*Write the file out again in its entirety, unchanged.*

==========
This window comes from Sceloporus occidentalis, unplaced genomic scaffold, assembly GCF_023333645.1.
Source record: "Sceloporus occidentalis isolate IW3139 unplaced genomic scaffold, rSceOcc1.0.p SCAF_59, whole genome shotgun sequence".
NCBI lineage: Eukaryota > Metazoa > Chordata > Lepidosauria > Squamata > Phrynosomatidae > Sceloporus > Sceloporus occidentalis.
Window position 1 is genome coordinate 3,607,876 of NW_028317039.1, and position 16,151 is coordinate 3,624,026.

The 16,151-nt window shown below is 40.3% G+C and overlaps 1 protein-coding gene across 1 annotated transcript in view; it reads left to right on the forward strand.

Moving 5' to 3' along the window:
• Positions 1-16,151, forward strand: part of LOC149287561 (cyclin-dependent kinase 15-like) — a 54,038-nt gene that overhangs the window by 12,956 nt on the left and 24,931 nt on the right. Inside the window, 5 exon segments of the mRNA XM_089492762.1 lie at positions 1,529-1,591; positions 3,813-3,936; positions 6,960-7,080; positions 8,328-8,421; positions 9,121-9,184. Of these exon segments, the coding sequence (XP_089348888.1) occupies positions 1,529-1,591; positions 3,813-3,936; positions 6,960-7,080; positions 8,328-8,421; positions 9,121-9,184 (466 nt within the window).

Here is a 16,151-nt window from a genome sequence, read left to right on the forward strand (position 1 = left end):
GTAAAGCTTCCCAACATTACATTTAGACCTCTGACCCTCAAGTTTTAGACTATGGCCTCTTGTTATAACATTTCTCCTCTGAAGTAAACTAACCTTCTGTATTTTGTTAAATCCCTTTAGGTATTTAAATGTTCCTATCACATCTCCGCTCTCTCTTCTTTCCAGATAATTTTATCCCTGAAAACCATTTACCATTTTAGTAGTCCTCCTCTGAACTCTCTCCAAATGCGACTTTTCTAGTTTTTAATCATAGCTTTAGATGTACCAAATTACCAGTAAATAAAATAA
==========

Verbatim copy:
This window comes from Sceloporus occidentalis, unplaced genomic scaffold, assembly GCF_023333645.1.
Source record: "Sceloporus occidentalis isolate IW3139 unplaced genomic scaffold, rSceOcc1.0.p SCAF_59, whole genome shotgun sequence".
NCBI lineage: Eukaryota > Metazoa > Chordata > Lepidosauria > Squamata > Phrynosomatidae > Sceloporus > Sceloporus occidentalis.
Window position 1 is genome coordinate 3,607,876 of NW_028317039.1, and position 16,151 is coordinate 3,624,026.

The 16,151-nt window shown below is 40.3% G+C and overlaps 1 protein-coding gene across 1 annotated transcript in view; it reads left to right on the forward strand.

Moving 5' to 3' along the window:
• Positions 1-16,151, forward strand: part of LOC149287561 (cyclin-dependent kinase 15-like) — a 54,038-nt gene that overhangs the window by 12,956 nt on the left and 24,931 nt on the right. Inside the window, 5 exon segments of the mRNA XM_089492762.1 lie at positions 1,529-1,591; positions 3,813-3,936; positions 6,960-7,080; positions 8,328-8,421; positions 9,121-9,184. Of these exon segments, the coding sequence (XP_089348888.1) occupies positions 1,529-1,591; positions 3,813-3,936; positions 6,960-7,080; positions 8,328-8,421; positions 9,121-9,184 (466 nt within the window).

Here is a 16,151-nt window from a genome sequence, read left to right on the forward strand (position 1 = left end):
GTAAAGCTTCCCAACATTACATTTAGACCTCTGACCCTCAAGTTTTAGACTATGGCCTCTTGTTATAACATTTCTCCTCTGAAGTAAACTAACCTTCTGTATTTTGTTAAATCCCTTTAGGTATTTAAATGTTCCTATCACATCTCCGCTCTCTCTTCTTTCCAGATAATTTTATCCCTGAAAACCATTTACCATTTTAGTAGTCCTCCTCTGAACTCTCTCCAAATGCGACTTTTCTAGTTTTTAATCATAGCTTTAGATGTACCAAATTACCAGTAAATAAAATAA